Finally, the most challenging of the Phase 2 requirements is PRN psychotropic medication usage. CMS has specifically described a psychotropic medication as anything affecting mood or behavior, including sleep. Any psychotropic medication other than an antipsychotic has a 14-day reevaluation period, at which point the prescriber has to specify the benefits of continued PRN use. Once the prescriber sees the resident and documents the necessity, the medication order may be extended to a longer duration that should be specified, along with the justification, in the progress notes.  This would apply to hypnotics such as melatonin, zolpidem, trazodone, temazepam, and others. As-needed anxiolytics are also in the same category. For example, PRN lorazepam prescribed for agitation or anxiety it would be considered a psychotropic medication, BUT if prescribed for seizures it would not. Similarly, diazepam when given for muscle spasms would not be in this category, but if given for anxiety, it would be. Antipsychotics are not generally recommended to be given PRN, and this is a longstanding admonition in nursing homes. Often, prescribers will give an antipsychotic PRN to establish a baseline dose, or when treating terminal delirium. Per Phase 2, if the prescriber wants to administer the antipsychotic PRN, they have to reassess the patient face-to-face every 14 days to document risks and benefits, and this reassessment must include a physical examination.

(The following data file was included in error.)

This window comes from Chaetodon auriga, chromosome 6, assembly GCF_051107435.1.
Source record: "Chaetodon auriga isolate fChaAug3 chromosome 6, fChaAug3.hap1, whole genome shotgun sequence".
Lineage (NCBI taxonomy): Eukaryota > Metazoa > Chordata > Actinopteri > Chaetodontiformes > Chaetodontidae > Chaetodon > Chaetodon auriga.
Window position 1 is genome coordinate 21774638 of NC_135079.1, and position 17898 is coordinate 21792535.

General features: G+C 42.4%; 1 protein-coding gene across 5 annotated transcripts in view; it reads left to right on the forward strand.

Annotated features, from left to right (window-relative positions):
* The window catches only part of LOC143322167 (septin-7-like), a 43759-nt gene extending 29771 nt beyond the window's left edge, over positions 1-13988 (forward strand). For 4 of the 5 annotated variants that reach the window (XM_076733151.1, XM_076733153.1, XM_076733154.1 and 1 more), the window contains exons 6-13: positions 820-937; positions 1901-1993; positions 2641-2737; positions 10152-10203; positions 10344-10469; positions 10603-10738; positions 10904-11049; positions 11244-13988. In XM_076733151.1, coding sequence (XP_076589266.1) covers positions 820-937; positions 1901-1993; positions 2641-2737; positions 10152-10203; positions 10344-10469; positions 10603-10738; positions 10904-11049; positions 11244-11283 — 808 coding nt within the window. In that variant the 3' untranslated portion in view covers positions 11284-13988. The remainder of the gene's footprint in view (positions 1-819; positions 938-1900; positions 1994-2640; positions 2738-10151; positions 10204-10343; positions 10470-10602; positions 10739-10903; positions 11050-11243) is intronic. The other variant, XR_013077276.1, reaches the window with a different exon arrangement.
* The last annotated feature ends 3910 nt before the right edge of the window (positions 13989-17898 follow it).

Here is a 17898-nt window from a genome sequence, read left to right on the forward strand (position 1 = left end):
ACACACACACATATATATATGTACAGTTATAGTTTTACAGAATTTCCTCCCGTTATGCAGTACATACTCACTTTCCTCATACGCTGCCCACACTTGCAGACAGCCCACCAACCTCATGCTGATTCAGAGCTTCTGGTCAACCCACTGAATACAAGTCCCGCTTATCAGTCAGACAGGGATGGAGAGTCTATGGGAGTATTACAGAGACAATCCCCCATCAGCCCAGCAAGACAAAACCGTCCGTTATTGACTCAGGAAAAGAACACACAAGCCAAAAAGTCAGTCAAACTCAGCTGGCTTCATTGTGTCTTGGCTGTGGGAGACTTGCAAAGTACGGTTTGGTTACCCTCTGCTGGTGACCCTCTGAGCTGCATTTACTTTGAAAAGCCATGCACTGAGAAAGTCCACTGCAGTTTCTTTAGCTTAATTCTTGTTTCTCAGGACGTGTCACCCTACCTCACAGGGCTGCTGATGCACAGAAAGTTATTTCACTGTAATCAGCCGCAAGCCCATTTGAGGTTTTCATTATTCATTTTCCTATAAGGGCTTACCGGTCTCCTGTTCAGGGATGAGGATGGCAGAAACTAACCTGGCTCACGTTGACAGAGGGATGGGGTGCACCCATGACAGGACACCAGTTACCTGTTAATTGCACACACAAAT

To summarize, the Phase 2 Mega-Rule is still something that should be a focus of our practices from this point forward. As you can see, it is quite cumbersome, and will require a fair amount of teamwork to properly implement. Your consultant pharmacist is a resource that can be used to help shepherd your facilities through this transitional period. Take advantage of our experience and expertise!